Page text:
1. Damn straight! This is the big picture: life-long learners. We (not us) have lost sight of that. The standardized testing and all that goes with it directly conflicts with that goal. And then all those grammar-oriented programs fail the majority, because they end up feeling like learning a language is hard, if not impossible. If taught with TCI/TPRS I would like to believe that we would then have more graduates who continue their language acquisition (even if informally). And THAT is the ultimate goal.

  6. A slam-dunk move is to get in touch with one of the language teachers at the school and ask to observe their class.
    Aside from a massive initiative, it shows you know there’s more to a school than its [often vague] website and [edubabblicious] mission statement. Any fool can parrot back core values and give an example of how they align, but you can talk specifically about how you might fit in given what you observed. It’s all about fitting in somewhere.
    Surprisingly, that move didn’t work out for me recently, but I’m not upset and will probably repeat the strategy next time; they don’t know what they’re missing. If given the choice to walk through an “Highly Effective” or “Average” teacher door (, I’d choose the former and feel good about myself.

  7. I agree about the importance of emphasizing your ability to collaborate with other teachers. In my department (mostly Spanish teachers), the conflicts I see are when the teachers bicker over a common assessment. It’s a delicate balance between letting each teacher do his/her own thing, and getting all students to the “same place” or ready for the next level teachers. It would be good going in, to know how this dynamic is (especially if you’re going to be in the minority as a CI teacher), and then talk about your interpersonal skills for collaboration.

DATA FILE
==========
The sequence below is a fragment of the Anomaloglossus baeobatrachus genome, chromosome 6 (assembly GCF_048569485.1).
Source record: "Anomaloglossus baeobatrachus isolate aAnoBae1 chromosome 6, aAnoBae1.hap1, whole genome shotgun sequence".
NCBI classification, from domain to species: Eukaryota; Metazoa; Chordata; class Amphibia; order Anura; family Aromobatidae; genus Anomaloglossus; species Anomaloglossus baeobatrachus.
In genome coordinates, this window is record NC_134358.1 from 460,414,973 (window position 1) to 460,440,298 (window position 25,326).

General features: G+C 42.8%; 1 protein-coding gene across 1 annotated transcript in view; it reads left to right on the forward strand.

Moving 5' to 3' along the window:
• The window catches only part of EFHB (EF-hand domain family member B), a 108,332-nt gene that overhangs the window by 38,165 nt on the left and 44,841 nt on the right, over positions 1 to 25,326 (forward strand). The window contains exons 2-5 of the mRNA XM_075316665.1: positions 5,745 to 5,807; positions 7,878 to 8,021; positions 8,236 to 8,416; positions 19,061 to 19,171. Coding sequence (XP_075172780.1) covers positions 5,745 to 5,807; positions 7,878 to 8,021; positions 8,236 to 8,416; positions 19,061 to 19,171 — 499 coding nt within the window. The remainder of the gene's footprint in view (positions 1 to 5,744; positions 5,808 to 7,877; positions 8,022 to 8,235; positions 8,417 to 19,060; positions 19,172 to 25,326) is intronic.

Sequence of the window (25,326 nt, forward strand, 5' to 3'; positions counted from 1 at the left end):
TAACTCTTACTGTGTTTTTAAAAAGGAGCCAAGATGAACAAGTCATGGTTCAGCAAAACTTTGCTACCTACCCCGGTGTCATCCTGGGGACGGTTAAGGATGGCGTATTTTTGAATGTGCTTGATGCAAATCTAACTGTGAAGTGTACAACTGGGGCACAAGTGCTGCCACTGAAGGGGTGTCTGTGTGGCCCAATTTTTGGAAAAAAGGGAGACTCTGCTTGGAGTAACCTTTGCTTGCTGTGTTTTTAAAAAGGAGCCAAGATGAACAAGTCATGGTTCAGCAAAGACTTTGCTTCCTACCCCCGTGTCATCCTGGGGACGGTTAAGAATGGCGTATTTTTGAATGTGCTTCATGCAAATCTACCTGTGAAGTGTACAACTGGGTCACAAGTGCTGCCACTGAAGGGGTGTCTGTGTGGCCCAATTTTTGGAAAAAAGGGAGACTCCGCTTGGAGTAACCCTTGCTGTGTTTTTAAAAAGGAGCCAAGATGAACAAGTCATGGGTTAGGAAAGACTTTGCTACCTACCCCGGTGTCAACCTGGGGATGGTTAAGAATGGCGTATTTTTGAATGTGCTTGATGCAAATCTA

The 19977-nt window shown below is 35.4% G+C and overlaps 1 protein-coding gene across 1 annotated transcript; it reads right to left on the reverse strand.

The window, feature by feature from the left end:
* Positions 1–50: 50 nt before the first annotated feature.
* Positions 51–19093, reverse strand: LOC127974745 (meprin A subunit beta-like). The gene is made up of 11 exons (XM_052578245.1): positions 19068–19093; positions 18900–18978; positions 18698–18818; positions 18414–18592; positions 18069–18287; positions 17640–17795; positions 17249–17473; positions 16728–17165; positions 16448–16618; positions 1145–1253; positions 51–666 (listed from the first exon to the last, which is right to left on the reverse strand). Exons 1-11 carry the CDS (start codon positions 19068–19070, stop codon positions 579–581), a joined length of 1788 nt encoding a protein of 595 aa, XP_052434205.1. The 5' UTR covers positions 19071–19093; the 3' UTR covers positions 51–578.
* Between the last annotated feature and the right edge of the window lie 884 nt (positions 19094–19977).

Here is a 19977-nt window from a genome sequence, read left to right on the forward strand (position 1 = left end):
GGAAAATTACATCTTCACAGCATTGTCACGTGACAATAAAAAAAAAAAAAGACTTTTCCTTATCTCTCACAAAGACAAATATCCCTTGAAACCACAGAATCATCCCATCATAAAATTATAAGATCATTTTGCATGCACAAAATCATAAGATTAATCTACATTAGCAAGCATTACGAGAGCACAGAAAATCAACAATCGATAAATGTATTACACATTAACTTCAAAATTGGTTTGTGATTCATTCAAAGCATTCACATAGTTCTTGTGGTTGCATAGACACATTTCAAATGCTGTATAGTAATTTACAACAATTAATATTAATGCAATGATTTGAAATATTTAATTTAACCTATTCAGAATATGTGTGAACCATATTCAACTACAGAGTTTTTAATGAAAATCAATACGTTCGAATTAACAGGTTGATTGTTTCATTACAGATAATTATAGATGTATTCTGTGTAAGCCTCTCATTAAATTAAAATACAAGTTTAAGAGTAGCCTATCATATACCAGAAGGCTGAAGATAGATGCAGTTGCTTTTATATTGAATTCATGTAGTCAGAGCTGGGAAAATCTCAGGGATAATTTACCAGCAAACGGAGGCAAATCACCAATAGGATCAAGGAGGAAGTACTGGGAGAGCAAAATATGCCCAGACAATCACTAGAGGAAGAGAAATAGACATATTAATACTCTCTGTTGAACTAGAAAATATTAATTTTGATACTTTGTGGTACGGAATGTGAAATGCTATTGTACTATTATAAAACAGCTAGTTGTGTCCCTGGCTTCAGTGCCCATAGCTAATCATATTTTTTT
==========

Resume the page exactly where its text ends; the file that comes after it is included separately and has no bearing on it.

It all depends on the school: the same strategy can get you the job at one school, and flop at another. Last year, I emphasized being able to demonstrate a “toolbox” and do a sample lesson that showcases a bit of everything. That’s probably the best bet for most schools, unless they have a bias that you are aware of.
    Good luck, and ultimately remember that if it doesn’t work out, it’s probably not the school for you.

  8. Harrel’s point– research them– is good. Even better, at some point jump in and say “I understand that [something specific you learned about the school/dept in question], and this interests me, because in my practice [something you do].” They are psyched about ppl who have done homework.
    When I hired for my planting contractor years ago, one general theme came through: the worst employees were the ones who showed up clueless about the job and about us. Much better ones had done research, had questions, etc.

  9. Thank you all for the pointers! It was interesting and fun. I will keep you posted. Was surprised that they didn’t ask me more questions. I feel like I asked them more. They definitely did not really grill me. I think it’s more like, “ok, she’s not an ax murderer, seems very clear and confident about how she teaches. I think he liked it when I said “relevant to the students’ lives.” We’ll see what happens. I’m not attached to the outcome, which helps immensely. It could be a really cool place for me, and I also have other opportunities so just staying open. Another interview Monday will be more challenging–k-6 which I have never done. But I’ve got all kinds of support from the best world language teachers on the planet, so let’s see what happens. 😀

    1. Good to hear, Jen. I guess I missed the opportunity to add my 2 cents.
      1) I agree with Ben about being clear and concise. Think about 3 bullet points to cover for each question, and done.
      2) Refer to authoritative texts, like what the ACTFL says, or Krashen says. This shows you are a life-long learner, as people above mention, in that you enjoy studying the principles and theories behind the practice.
      3) Try to sneak in a quick story about how you’ve connected with a student or students and touched their lives.
      4) Put on the charm. Try to make them smile, maybe even laugh.
      I’ve been on so many interviews in my 12 years! And yet, I notice that I often need to go through one interview before I figure out how to put on that interviewee persona. Sounds like you found your interviewing grove on your first go, though, Jen. Nice work.